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Old 11-01-2012, 02:39 AM   #21
jonmohno
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Nov 2010
Corn, High Fructose Corn Fortress, IA
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I dont get it your not going to know **** till they carb up and are condtioned and really ready to be consumed. Am I missing something here?. I apologize if I did. You cant judge your beer until then,pretty much period.

 
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Old 11-01-2012, 02:44 AM   #22
Effingbeer
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Oct 2011
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Also, 1.018 doesn't seem quite dry enough. I think you are missing out on the last 10% or so of attenuation due to your temp fluctuation. You don't want to let the temp drop after the first few days. If anything, it should start cool and gradually rise. Going from 68 to 63 can be a signal to your little friends to go nighty night. I usually try to slosh around the carboy a bit to push out excess CO2 and rouse the yeast a bit a couple times after high krausen. If you could use a tank of O2 to oxygenate prior to pitching, that would help too.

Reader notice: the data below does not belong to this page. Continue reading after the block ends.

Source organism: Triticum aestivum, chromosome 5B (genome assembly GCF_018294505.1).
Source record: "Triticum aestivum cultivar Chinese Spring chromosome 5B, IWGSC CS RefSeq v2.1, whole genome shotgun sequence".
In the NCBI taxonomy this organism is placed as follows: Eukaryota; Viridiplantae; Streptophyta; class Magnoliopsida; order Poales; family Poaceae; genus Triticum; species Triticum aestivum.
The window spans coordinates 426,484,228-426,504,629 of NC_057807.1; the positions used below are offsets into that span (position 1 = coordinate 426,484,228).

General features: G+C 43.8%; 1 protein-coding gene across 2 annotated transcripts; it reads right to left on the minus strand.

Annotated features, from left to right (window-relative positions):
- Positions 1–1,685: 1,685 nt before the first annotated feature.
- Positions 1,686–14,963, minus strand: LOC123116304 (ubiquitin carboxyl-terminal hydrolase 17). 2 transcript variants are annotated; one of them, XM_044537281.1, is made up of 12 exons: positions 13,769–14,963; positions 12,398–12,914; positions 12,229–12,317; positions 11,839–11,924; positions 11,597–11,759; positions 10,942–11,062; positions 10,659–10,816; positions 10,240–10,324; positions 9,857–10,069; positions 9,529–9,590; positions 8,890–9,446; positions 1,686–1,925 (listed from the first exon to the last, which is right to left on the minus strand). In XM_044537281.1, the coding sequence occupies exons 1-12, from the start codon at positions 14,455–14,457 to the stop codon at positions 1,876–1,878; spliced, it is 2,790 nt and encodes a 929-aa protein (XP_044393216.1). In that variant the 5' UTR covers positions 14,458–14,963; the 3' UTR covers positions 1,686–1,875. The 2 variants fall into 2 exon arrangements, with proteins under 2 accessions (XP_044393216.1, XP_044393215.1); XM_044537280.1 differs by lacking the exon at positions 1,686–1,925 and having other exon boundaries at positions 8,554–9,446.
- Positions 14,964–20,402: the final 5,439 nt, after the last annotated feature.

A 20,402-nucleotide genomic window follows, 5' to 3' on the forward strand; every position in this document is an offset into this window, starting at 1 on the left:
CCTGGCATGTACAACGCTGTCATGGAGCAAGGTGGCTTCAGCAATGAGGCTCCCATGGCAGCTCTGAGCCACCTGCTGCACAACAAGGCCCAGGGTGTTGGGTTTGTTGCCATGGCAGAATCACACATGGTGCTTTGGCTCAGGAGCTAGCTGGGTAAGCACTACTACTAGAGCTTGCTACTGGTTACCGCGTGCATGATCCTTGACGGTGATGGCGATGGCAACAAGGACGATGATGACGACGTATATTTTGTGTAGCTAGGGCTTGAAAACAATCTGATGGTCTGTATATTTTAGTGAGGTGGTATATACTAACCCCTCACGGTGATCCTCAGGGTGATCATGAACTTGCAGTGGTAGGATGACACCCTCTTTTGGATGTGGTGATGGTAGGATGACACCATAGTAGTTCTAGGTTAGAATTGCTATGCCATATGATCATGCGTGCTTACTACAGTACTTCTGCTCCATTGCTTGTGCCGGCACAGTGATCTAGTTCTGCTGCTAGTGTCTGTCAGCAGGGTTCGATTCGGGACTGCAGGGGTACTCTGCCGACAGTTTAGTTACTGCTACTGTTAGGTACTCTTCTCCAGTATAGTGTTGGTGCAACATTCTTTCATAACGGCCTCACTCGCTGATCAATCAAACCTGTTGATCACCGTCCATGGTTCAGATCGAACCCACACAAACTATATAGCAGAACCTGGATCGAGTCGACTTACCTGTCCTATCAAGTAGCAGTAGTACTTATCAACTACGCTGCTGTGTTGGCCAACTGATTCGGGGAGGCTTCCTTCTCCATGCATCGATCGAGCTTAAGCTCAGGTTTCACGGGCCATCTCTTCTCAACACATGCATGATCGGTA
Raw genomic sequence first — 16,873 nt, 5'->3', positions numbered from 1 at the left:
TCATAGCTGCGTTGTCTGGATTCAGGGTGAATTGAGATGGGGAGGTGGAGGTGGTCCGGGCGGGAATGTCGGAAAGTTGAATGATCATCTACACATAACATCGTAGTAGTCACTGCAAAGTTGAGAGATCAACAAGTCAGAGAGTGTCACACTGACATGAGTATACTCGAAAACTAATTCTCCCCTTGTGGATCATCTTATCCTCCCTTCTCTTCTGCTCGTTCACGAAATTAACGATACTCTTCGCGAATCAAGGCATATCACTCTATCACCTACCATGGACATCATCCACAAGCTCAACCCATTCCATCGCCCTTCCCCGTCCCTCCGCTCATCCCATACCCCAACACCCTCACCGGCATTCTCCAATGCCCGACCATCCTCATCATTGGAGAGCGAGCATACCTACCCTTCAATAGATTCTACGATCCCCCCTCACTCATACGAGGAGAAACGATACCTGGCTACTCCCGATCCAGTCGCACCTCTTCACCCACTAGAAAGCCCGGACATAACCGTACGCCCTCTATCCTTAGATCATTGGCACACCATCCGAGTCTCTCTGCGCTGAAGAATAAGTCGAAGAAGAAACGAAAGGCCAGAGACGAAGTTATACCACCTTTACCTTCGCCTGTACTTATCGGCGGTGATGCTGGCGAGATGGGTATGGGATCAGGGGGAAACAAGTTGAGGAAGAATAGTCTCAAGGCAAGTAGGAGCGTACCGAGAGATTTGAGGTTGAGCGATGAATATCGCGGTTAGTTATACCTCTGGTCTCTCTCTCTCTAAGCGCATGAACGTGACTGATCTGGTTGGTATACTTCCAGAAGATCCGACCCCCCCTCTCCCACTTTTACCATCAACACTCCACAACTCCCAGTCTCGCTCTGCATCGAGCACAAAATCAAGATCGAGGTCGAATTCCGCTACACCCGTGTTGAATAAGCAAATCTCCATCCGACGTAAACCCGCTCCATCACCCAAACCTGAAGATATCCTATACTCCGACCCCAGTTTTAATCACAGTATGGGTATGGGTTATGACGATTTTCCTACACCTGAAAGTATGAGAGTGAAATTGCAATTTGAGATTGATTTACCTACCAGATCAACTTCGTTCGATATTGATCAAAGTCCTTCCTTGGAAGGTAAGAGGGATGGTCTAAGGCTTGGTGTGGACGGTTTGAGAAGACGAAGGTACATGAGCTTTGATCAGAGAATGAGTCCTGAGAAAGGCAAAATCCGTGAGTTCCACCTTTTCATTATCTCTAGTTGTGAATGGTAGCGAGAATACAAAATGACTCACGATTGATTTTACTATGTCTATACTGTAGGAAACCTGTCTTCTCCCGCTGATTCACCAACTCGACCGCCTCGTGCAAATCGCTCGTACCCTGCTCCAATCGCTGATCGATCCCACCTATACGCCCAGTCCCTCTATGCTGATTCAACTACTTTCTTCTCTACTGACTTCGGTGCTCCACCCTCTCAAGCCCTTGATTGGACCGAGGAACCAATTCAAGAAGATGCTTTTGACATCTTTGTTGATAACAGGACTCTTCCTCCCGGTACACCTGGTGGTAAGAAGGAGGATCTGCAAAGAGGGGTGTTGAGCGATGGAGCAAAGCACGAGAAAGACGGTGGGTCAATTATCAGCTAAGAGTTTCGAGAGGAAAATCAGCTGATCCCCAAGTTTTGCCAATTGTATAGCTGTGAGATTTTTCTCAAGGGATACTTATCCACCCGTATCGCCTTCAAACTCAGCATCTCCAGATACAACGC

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Old 11-01-2012, 02:47 AM   #23
chumpsteak
 
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May 2011
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Why are you judging beers that aren't carbed? Most of the IPA's I make taste like crap until they are on the gas for 2-3 weeks and even then don't fully stabilize for 4-5 weeks in the keg. I have had IPAs that were good one week after carbed and then bad the next and then great the next. Some people are more sensitive to bitterness and with IPAs I really think they change a lot in the first few weeks of being carbed.

I've dumped IPAs that I thought were bad only to have the second 5 gallons of the same beer come out excellent after 2 more weeks on CO2.

I'm just saying, quit tasting your beers until they are carbed for a while. Give it a chance to do it's thing before you give up on it.
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Old 11-01-2012, 02:48 AM   #24
themack22
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Dec 2011
Raleigh, North Carolina
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Quote:
Originally Posted by bd2xu View Post
Hard to say on the color, was there any scorching in your pot? I've started brewing fairly recently (July) but the hobby has already become a sickness. I've got 9 batches under my belt and the last two all grain. A few things to consider to really improve your beer.

1. Full wort boil